The Morgan Library & Museum is pleased to present a small selection of Chinese works of art to coincide with Asia Week New York 2012. The exhibition will be on view from March 13 to March 27.
Although known primarily for its outstanding European and American drawings, manuscripts, and rare books, the Morgan has, since its inception, also had a small Asian collection. This includes a fine group of Islamic manuscripts and single leaves, a selection of which was shown at the Morgan in fall 2011. In addition, the Morgan houses a small number of Buddhist texts from China, Japan, Thailand, and Tibet, as well as such little-known works of art as a head of a Bodhisattva from the cave shrines at Xiangtangshan.
Pierpont Morgan, the museum’s founder, had a strong interest in Asian art, and he assembled a collection of some 1,400 Chinese ceramics, almost all of which were sold after his death and are now widely dispersed. Moreover, in 1913, he was involved in negotiations that—had they come to fruition—would have brought to New York the lion’s share of the Qing imperial collection. Morgan’s librarian, Belle da Costa Greene, who was the Morgan’s first director when it became a public institution in 1924, shared this interest, as have later donors. In summer 2011, the Morgan installed a large new version of contemporary Chinese artist Xu Bing’s The Living Word 3 in its Renzo Piano-designed Gilbert Court.
Works on view at the Morgan to celebrate Asia Week include:
• a ritual bronze vessel (you) datable to the Western Zhou Dynasty (ca. 1046-771 BCE), which Pierpont Morgan’s son, Jack, purchased from C.T. Loo in 1917, and which formerly was in the collection of the Qianlong emperor (r. 1736-1795);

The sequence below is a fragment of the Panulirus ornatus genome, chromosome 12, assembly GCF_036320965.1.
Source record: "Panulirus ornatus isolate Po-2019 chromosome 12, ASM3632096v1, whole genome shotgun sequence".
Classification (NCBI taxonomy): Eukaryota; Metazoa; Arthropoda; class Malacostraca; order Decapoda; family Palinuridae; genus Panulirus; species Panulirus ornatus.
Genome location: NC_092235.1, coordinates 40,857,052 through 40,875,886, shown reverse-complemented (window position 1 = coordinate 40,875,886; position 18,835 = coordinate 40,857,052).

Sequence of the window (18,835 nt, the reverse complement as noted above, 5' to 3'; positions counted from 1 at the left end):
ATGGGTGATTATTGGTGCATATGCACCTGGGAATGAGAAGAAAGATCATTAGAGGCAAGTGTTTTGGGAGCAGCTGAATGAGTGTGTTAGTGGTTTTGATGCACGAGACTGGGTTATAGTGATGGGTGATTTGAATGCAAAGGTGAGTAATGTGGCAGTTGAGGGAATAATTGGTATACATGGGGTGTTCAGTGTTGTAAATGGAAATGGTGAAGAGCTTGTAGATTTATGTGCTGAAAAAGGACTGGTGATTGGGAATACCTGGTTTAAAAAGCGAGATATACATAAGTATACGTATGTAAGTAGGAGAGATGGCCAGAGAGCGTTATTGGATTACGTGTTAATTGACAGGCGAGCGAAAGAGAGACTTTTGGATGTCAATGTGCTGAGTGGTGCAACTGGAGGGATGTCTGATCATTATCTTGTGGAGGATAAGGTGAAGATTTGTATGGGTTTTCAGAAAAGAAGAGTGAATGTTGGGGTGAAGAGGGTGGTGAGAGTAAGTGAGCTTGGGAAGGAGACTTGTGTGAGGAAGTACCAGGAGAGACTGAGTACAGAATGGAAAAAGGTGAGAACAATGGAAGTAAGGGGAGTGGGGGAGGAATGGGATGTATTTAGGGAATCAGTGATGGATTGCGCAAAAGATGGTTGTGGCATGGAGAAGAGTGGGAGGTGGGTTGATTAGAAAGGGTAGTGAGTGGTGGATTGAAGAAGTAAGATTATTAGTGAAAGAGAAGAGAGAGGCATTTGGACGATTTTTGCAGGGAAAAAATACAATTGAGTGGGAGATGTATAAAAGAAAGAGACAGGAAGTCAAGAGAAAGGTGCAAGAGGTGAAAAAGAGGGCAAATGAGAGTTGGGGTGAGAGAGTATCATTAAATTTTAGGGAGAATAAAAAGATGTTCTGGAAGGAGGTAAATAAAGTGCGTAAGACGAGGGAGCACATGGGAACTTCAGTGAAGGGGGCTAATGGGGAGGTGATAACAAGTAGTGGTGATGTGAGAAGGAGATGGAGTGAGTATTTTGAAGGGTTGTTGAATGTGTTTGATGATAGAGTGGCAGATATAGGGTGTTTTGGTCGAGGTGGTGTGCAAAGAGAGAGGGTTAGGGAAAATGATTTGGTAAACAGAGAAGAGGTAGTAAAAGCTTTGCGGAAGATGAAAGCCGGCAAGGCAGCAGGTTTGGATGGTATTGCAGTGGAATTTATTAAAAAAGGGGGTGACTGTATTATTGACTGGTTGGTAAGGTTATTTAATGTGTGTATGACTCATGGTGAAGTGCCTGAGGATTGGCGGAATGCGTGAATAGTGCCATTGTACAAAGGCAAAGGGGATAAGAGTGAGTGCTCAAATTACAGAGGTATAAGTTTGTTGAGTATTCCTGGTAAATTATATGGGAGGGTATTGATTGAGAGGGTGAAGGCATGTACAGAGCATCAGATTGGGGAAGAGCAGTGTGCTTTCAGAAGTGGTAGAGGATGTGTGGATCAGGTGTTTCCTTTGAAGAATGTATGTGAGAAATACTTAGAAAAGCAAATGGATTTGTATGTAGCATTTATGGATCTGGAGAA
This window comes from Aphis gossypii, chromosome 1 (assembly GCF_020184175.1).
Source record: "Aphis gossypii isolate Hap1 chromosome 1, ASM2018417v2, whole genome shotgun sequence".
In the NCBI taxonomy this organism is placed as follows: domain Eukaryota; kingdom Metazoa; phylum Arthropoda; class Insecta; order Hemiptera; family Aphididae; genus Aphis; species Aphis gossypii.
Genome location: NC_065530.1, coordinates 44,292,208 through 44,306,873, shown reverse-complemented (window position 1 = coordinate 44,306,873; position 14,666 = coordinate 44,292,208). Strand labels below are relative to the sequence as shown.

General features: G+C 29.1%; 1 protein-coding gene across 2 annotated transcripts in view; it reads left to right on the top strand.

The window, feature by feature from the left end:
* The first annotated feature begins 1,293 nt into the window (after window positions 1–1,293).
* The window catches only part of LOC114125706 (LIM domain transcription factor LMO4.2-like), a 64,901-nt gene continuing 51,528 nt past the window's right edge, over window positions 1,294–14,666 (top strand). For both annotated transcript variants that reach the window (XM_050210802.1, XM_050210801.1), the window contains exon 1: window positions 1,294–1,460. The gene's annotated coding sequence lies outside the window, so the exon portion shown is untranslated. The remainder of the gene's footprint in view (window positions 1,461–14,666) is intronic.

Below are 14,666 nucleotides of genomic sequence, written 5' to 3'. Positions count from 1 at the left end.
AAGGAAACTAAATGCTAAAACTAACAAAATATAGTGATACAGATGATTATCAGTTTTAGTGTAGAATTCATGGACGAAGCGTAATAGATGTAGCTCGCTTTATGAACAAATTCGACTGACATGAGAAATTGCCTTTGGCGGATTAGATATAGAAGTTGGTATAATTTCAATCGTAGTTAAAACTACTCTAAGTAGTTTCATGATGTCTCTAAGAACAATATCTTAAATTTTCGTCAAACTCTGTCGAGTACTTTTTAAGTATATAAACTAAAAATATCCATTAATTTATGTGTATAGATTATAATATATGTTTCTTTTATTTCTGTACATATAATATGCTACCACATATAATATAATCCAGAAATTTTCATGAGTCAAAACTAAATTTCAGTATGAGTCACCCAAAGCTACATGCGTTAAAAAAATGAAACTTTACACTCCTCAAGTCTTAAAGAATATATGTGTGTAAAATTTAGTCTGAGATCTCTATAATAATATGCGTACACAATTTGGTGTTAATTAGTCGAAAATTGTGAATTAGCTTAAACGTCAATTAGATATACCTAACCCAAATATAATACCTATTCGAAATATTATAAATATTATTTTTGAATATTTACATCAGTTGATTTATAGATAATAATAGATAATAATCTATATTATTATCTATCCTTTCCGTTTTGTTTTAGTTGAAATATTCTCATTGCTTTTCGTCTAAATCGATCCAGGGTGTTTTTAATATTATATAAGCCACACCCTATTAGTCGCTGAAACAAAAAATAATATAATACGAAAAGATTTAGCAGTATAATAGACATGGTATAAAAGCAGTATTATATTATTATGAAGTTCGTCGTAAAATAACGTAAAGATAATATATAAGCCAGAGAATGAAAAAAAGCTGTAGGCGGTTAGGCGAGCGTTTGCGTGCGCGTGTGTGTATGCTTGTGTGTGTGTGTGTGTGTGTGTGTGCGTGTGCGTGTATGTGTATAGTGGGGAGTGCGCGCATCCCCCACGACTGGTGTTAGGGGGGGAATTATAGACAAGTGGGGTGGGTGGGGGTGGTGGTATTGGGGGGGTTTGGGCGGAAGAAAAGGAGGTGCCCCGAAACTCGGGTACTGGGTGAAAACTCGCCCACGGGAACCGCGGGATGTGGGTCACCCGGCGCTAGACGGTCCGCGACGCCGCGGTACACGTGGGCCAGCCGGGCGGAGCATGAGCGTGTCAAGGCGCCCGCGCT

• a never-before-exhibited Northern Qi (550-577) limestone head of a Bodhisattva (Mahasthamaprapta?), formerly in the collection of Belle da Costa Greene, which came from the important complex of mountainside shrines hewn from the living rock at Xiangtangshan;
• a Tang Dynasty handscroll (618-907) that transcribes the second chapter of the Mahaparinirvana Sutra;
• a Kangxi-period bottle vase from the collection of Pierpont Morgan, the last piece of his large holdings of Chinese ceramics that remains at the Morgan;
• and a selection of documents, in code, related to Pierpont Morgan’s 1913 negotiations to purchase the Qing collection—an effort thwarted only by his death the same year.
Visitors to the exhibition also will have the opportunity to explore the Morgan’s recently restored 1906 original building, by architect Charles McKim, and to see three special exhibitions: Rembrandt’s World: Dutch Drawings from the Collection of Clement C. Moore (through April 29, 2012); Dan Flavin: Drawing (through July 1, 2012); and In the Company of Animals: Art, Literature, and Music at the Morgan (through May 20, 2012).
ASIA WEEK NEW YORK
Carrying forth a mission to celebrate and promote Asian art in New York City, Asia Week New York 2012 is presented through a collaboration of Asian art specialists, auction houses, museums, and Asian cultural institutions in the metropolitan New York area. In addition to Asian art auctions and open houses hosted by thirty-three art galleries, multiple locations will host special events related to Asian art, including lectures and symposia by leading experts in the field. www.asiaweekny.com